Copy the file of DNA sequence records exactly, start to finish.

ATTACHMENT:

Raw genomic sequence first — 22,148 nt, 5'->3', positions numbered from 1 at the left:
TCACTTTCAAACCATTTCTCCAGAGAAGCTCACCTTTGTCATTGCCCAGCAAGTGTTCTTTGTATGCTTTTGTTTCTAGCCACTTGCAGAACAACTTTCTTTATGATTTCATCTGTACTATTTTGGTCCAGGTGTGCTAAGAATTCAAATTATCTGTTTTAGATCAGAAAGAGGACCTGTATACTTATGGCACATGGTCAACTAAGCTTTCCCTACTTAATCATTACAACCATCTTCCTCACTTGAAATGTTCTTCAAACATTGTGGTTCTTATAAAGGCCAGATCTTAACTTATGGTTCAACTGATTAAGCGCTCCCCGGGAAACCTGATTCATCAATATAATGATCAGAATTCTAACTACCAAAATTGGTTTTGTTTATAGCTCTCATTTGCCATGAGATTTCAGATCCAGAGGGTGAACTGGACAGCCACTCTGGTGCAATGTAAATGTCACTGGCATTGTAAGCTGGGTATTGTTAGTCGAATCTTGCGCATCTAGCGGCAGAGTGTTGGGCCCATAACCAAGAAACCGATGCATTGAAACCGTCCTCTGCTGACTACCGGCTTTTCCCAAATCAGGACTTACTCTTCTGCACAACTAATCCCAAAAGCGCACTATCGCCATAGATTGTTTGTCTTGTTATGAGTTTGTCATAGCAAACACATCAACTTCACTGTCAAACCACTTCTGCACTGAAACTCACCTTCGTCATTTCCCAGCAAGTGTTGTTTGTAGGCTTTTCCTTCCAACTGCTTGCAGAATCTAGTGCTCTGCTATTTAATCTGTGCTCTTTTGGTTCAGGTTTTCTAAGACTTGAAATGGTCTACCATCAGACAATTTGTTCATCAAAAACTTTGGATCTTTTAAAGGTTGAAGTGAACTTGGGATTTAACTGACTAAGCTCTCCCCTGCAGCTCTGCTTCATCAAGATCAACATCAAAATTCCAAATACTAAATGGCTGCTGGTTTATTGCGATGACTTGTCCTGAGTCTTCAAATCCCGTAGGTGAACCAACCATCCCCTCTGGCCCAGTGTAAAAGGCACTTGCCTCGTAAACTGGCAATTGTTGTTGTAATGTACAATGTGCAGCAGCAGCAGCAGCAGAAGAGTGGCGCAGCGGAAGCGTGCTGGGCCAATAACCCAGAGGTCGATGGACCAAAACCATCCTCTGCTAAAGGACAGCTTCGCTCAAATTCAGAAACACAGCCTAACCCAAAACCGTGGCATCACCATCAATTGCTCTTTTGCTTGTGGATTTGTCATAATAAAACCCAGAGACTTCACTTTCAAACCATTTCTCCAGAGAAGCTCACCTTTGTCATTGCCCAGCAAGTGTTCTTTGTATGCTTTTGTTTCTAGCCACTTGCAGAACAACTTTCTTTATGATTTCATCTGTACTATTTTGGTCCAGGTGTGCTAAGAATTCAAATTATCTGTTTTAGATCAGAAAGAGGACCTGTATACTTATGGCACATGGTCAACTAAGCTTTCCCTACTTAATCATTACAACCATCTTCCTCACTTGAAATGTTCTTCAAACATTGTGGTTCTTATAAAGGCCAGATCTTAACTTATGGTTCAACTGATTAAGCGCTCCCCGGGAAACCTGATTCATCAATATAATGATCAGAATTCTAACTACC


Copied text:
Raw genomic sequence first — 22,148 nt, 5'->3', positions numbered from 1 at the left:
TCACTTTCAAACCATTTCTCCAGAGAAGCTCACCTTTGTCATTGCCCAGCAAGTGTTCTTTGTATGCTTTTGTTTCTAGCCACTTGCAGAACAACTTTCTTTATGATTTCATCTGTACTATTTTGGTCCAGGTGTGCTAAGAATTCAAATTATCTGTTTTAGATCAGAAAGAGGACCTGTATACTTATGGCACATGGTCAACTAAGCTTTCCCTACTTAATCATTACAACCATCTTCCTCACTTGAAATGTTCTTCAAACATTGTGGTTCTTATAAAGGCCAGATCTTAACTTATGGTTCAACTGATTAAGCGCTCCCCGGGAAACCTGATTCATCAATATAATGATCAGAATTCTAACTACCAAAATTGGTTTTGTTTATAGCTCTCATTTGCCATGAGATTTCAGATCCAGAGGGTGAACTGGACAGCCACTCTGGTGCAATGTAAATGTCACTGGCATTGTAAGCTGGGTATTGTTAGTCGAATCTTGCGCATCTAGCGGCAGAGTGTTGGGCCCATAACCAAGAAACCGATGCATTGAAACCGTCCTCTGCTGACTACCGGCTTTTCCCAAATCAGGACTTACTCTTCTGCACAACTAATCCCAAAAGCGCACTATCGCCATAGATTGTTTGTCTTGTTATGAGTTTGTCATAGCAAACACATCAACTTCACTGTCAAACCACTTCTGCACTGAAACTCACCTTCGTCATTTCCCAGCAAGTGTTGTTTGTAGGCTTTTCCTTCCAACTGCTTGCAGAATCTAGTGCTCTGCTATTTAATCTGTGCTCTTTTGGTTCAGGTTTTCTAAGACTTGAAATGGTCTACCATCAGACAATTTGTTCATCAAAAACTTTGGATCTTTTAAAGGTTGAAGTGAACTTGGGATTTAACTGACTAAGCTCTCCCCTGCAGCTCTGCTTCATCAAGATCAACATCAAAATTCCAAATACTAAATGGCTGCTGGTTTATTGCGATGACTTGTCCTGAGTCTTCAAATCCCGTAGGTGAACCAACCATCCCCTCTGGCCCAGTGTAAAAGGCACTTGCCTCGTAAACTGGCAATTGTTGTTGTAATGTACAATGTGCAGCAGCAGCAGCAGCAGAAGAGTGGCGCAGCGGAAGCGTGCTGGGCCAATAACCCAGAGGTCGATGGACCAAAACCATCCTCTGCTAAAGGACAGCTTCGCTCAAATTCAGAAACACAGCCTAACCCAAAACCGTGGCATCACCATCAATTGCTCTTTTGCTTGTGGATTTGTCATAATAAAACCCAGAGACTTCACTTTCAAACCATTTCTCCAGAGAAGCTCACCTTTGTCATTGCCCAGCAAGTGTTCTTTGTATGCTTTTGTTTCTAGCCACTTGCAGAACAACTTTCTTTATGATTTCATCTGTACTATTTTGGTCCAGGTGTGCTAAGAATTCAAATTATCTGTTTTAGATCAGAAAGAGGACCTGTATACTTATGGCACATGGTCAACTAAGCTTTCCCTACTTAATCATTACAACCATCTTCCTCACTTGAAATGTTCTTCAAACATTGTGGTTCTTATAAAGGCCAGATCTTAACTTATGGTTCAACTGATTAAGCGCTCCCCGGGAAACCTGATTCATCAATATAATGATCAGAATTCTAACTACC